reports that telephone traffic Thursday last broke all records for this office. That day 10,633 local calls and 272 toll
calls were handled. Friday the load was almost as heavy with a total of 10, 288 local and 24 toll calls put through the
switchboard. These figures represent about twice the normal day phone traffic and, of course is attributable to the
severe storms, necessitating hundreds of extra messages. The task of plowing out our city streets was in full swing
Monday as city crews dug their way through hundreds of miles of streets.
40 Years Ago (1969): Mr. and Mrs. August Koepp will celebrate their golden wedding anniversary on Sunday, March
16. With their children as hosts and hostesses, they will be honored guests at an open house in their home at 15 Mill
Street from 2 to 5 p.m. Mr. and Mrs. Koepp were married March 22, 1919 and have always lived in this area. Mrs.
Koepp was formerly Blanche O’Connor. They have three sons, Alan, Richmond; Ed, Evansville; and Frank, Edgerton;
four daughters, Mrs. Donald Farberg, Evansville; Mrs. Donald Golz, Colorado; Mrs. Paul Neuenschander, Orfordville
and Miss Kathryn Marie Koepp, Albion and 18 grandchildren. Dan Farberg, a grandson, is in Vietnam and another
grandson, Ted Farberg has recently been discharged from the service and has returned from Thailand.
30 Years Ago (1979): Five people were honored as outstanding citizens last Thursday at the Jaycees annual
banquet. Charles Maas was selected for the Distinguished Service Award; Grace Loftus was honored as Outstanding
Young Individual, Bill Hartje was selected for the Young Educator Award and Mr. and Mrs. Ron Zweifel as Outstanding
Young farm couple.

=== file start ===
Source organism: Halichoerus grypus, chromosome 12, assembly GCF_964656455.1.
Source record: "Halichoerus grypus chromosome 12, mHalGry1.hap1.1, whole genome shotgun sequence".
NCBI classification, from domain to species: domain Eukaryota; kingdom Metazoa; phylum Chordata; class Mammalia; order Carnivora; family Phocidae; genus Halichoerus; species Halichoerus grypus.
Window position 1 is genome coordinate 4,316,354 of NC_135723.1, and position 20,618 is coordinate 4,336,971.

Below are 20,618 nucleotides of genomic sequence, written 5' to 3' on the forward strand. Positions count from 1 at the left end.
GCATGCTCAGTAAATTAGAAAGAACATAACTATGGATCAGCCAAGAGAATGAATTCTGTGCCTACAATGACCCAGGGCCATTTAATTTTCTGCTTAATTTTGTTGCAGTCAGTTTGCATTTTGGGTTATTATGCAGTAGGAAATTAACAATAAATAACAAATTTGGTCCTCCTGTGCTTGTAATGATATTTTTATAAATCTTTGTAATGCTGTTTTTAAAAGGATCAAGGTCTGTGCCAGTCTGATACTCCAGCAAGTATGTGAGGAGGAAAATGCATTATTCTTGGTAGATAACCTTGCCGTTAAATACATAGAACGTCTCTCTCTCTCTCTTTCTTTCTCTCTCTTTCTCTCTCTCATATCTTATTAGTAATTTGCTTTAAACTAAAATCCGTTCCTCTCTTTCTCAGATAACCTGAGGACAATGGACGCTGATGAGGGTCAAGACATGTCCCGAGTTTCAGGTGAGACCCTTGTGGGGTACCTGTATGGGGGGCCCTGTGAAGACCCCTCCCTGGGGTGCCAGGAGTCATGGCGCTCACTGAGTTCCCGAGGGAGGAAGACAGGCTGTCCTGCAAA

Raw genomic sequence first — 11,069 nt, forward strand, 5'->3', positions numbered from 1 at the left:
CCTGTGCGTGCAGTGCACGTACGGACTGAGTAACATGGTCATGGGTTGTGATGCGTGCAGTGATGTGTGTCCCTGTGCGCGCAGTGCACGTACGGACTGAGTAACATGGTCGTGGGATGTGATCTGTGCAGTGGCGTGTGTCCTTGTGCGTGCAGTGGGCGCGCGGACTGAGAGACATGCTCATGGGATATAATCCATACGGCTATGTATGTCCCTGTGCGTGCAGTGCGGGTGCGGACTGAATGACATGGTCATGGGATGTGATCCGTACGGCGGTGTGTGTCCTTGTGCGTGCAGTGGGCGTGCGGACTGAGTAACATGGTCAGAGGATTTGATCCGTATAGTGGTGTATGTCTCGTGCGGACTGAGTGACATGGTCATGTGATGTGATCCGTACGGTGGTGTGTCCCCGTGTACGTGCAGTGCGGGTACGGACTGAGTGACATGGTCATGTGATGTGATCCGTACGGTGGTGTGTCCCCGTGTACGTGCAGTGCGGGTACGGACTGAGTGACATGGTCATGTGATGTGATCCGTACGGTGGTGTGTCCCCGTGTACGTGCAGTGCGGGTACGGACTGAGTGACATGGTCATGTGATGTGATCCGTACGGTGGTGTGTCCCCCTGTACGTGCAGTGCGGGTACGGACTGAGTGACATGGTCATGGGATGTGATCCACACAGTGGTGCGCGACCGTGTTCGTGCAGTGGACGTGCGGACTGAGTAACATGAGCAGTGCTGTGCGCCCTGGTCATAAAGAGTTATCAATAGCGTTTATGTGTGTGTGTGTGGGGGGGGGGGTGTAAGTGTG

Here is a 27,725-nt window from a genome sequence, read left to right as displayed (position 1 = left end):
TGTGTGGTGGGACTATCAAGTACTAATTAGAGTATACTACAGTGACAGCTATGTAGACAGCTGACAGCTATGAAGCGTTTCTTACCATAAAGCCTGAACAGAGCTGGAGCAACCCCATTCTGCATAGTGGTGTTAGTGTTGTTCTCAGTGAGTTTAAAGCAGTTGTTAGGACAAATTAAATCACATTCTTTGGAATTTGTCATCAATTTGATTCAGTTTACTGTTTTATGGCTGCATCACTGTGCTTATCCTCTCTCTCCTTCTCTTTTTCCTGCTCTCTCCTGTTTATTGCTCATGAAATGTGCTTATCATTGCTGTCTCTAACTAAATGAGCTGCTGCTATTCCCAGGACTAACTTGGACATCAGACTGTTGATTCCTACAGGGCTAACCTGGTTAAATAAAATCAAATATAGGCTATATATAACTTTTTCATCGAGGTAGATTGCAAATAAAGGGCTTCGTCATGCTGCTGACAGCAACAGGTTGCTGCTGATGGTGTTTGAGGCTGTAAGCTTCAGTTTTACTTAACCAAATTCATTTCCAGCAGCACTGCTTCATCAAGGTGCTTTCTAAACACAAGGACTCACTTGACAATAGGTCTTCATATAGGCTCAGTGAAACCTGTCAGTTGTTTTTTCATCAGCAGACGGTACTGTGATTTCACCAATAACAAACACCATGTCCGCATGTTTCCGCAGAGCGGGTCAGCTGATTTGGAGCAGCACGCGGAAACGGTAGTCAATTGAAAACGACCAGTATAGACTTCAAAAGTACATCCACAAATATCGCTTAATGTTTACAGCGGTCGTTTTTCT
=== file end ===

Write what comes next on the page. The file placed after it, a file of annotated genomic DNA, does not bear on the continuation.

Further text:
20 Years Ago (1989): Evansville’s High School Student Council members include Joe Benash, Vicky Wonders,
Rhonda Phelps, Aimee Krake, Kim Spanton, Lee Spanton, Heidi Turner, Heidi Weigand, Sandy Larson, Joni Pedley,
Melissa Silbaugh, Tera West, Tara Bradley, Jeff Fredendall, Wally Fellows, Missy Skaaland, Rene Templeton, Bethany
Krake, Kim Reese, Dana Sumner, and Shelley Woodstock. The advisor is Richard Krake.
10 years ago (1999): Tina Kakuske and Mary Leanell performed a flute duet at the Congregational United Church of
Christ this past Sunday. Tina is a member of the Beloit-Janesville Symphony.
Third Week of March 1869-1999
140 Years Ago (1869): Cure for scarlet fever. A correspondent sends us the following recipe for the treatment and
cure of scarlet fever: bind hops, steeped in vinegar, upon the throat, and make and use a gargle of blood-root and
rum. To prevent scarlet fever, make and use a gargle of red pepper and vinegar, steeped. These remedies will not
fail to give relief and stop the plague.
130 Years Ago (1879): Mr. Stephen Baker is getting lumber on the spot to build a house early in the season. He
locates on a portion of Dr. Robinson’s premises, fronting on Liberty Street.
120 Years Ago (1889): On Thursday evening last, while Mr. August Klitzman was unhitching his team from the wagon,
they started with one tug still hitched and tipped the wagon onto him in such a manner as to cut his face and head
badly, causing him to be senseless for a time, but he is reported much better at this writing. He has lived for the past
year upon Mr. Lewis Spencer’s farm about one mile east of this city and is now moving upon Mr. Brewer’s farm near
Brooklyn. Mr. Brewer and family having moved into Widow Robinson’s residence on the west end of Main St. in this
place. Mr. Sylvester Purington is moving into the house on Lewis Spencer’s farm vacated by Mr. Klitzman, to take
charge of Mr. C. H. Spencer’s farm during the coming season.
110 Years Ago (1899): Some of the citizens residing on the west side of South Madison Street are very indignant over
the amount of water that has been drained into their yards from the northwest portion of the city. Many have found it